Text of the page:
Thursday, August 14, 2008

Coke Leaves the Temple

I must admit to harboring a passion for old-time radio dramas. Those include the horror and science-fiction stuff, the Sherlock Holmes pastiches, and many other shows. But one of my favorite programs features Francis Durbridge’s radio sleuth, Paul Temple. Being a hard-boiled guy, I rarely admit to any fondness for British Golden Age “cozy” works; however, the Paul Temple radio plays remain brilliant. So it was with dismay that I read this week in The Independent about the passing of Peter Coke (pronounced “Cook”), the definitive voice of Paul Temple. As the paper explains:
But Coke was the perfect post-war Paul Temple for Durbridge’s “New Elizabethan” world of open-top tourers, speedboats, soigné divorcees in raffish night-clubs, gleaming cocktail cabinets, spivs and chancers in camel-hair overcoats, and travel to exotic places.

All a very far cry from the first Paul Temple adventure back in 1938, Send for Paul Temple, that was so parochial that the HQ of “the most sensational criminal organisation in Europe” was finally located in a pub just outside Evesham, in deepest Worcestershire.

Peter Coke was born in Southsea in 1913, the son of a Royal Navy commander who later went to Kenya and developed a successful coffee plantation. Coke was educated at Stowe and afterwards went to stay with his maternal grandmother in Menton, in the south of France, where for a short while he acted as an unpaid assistant vice-consul.

Back in England he won a scholarship to Rada, graduating in 1937 and almost immediately landing a role in Dodie Smith’s Bonnet Over the Windmill in the West End. He appeared in weekly rep and his classic “juvenile lead” looks enabled him to gain a foothold in the movies, mainly films for the “quota”--under the rules imposed to boost home-grown cinema--such as Missing, Believed Married (1937), Keep Smiling (1938) and I Met a Policeman and The Nursemaid Who Disappeared (both 1939).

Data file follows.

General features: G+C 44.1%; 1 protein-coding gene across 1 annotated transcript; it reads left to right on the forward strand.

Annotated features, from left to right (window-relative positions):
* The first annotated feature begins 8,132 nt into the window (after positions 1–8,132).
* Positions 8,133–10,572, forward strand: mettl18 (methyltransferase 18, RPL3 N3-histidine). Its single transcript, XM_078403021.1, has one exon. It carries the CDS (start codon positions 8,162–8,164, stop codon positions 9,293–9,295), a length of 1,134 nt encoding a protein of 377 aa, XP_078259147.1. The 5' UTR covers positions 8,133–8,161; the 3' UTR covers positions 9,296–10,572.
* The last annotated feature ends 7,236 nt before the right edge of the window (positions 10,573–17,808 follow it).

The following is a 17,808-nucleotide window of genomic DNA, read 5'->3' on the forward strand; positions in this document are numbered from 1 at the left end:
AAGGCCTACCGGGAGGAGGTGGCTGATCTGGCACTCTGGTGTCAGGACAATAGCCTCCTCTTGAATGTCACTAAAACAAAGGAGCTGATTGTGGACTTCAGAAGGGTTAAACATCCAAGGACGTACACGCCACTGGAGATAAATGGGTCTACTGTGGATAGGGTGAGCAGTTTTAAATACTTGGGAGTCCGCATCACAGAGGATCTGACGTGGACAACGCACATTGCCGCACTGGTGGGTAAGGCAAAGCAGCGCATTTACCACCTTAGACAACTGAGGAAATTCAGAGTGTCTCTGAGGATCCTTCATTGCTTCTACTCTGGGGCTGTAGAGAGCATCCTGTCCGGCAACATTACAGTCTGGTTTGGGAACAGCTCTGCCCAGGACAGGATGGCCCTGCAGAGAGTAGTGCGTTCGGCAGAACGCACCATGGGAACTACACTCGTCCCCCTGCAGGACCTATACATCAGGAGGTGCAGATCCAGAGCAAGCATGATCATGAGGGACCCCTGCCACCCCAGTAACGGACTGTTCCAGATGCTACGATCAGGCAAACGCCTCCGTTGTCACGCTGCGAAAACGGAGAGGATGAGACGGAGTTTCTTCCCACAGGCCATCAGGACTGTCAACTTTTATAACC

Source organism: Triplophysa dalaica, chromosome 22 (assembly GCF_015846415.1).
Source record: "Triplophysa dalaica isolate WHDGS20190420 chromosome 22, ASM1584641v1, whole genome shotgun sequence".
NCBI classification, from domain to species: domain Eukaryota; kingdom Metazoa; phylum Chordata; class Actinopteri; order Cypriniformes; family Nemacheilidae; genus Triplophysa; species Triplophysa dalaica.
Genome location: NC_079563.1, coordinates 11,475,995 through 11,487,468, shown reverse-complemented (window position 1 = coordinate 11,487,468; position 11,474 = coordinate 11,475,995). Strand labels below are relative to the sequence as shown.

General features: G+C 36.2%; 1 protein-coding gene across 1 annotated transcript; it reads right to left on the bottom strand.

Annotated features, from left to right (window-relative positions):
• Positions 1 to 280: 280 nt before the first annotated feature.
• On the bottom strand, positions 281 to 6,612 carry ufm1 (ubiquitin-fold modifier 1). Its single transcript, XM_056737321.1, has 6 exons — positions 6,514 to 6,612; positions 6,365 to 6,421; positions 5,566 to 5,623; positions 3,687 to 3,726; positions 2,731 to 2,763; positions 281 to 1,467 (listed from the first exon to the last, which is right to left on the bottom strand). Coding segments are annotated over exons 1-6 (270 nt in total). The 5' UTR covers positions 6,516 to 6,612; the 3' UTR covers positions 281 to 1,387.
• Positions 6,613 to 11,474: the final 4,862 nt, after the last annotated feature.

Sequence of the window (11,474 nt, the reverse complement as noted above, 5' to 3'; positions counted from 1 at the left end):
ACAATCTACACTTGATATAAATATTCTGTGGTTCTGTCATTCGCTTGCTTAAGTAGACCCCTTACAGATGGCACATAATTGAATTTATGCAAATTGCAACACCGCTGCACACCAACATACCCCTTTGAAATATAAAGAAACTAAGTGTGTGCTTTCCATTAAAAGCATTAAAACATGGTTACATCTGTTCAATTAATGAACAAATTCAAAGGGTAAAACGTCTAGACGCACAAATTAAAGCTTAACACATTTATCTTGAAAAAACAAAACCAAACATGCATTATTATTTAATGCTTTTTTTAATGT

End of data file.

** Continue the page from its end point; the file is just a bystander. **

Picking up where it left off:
Meanwhile, The Telegraph reports:
In 1954 [Coke] first took on the role of Paul Temple (as the seventh actor in the job) with Paul Temple and the Gilbert Case. From then until 1968, when he recorded Paul Temple and the Alex Affair, Coke was indistinguishable in the public mind from the well-spoken private detective who tackles crime with the aid of his wife Steve (Marjorie Westbury). The strains of Vivian Ellis’s Coronation Scot, which provided the theme music to the series, became familiar to a new audience in 2003 when the digital radio channel BBC7 ran a selection of repeats. In later years, at his gallery in Norfolk, Coke continued to receive fan letters and visits from admirers of the series.

But while he continued to prosper on stage Coke set out to expand his career as a writer, and had his first substantial hit with Breath of Spring, a comedy at the Cambridge in 1958 which was judged a piece of “pleasant nonsense” by The Daily Telegraph. It ran for a year, and then transferred to Broadway. It also proved a firm favourite with amateur dramatic societies, and provided royalties for Coke for many years. Nine more plays followed (10 if Midsummer Mink, a reworking of, or sequel to, Breath of Spring, counted); thanks to Coke’s shrewd judgment that most plays were short of parts for mature actresses, many proved popular with am-dram companies. None quite enjoyed the West End success of Breath of Spring, though some, notably Fool’s Paradise (1959, with Cicely Courtneidge, at the Apollo) won praise.
To learn more about that quintessential British sleuth Paul Temple, click here and here.

1 comment:

Martin Edwards said...

Coke was perfectly cast as Paul Temple - a great voice.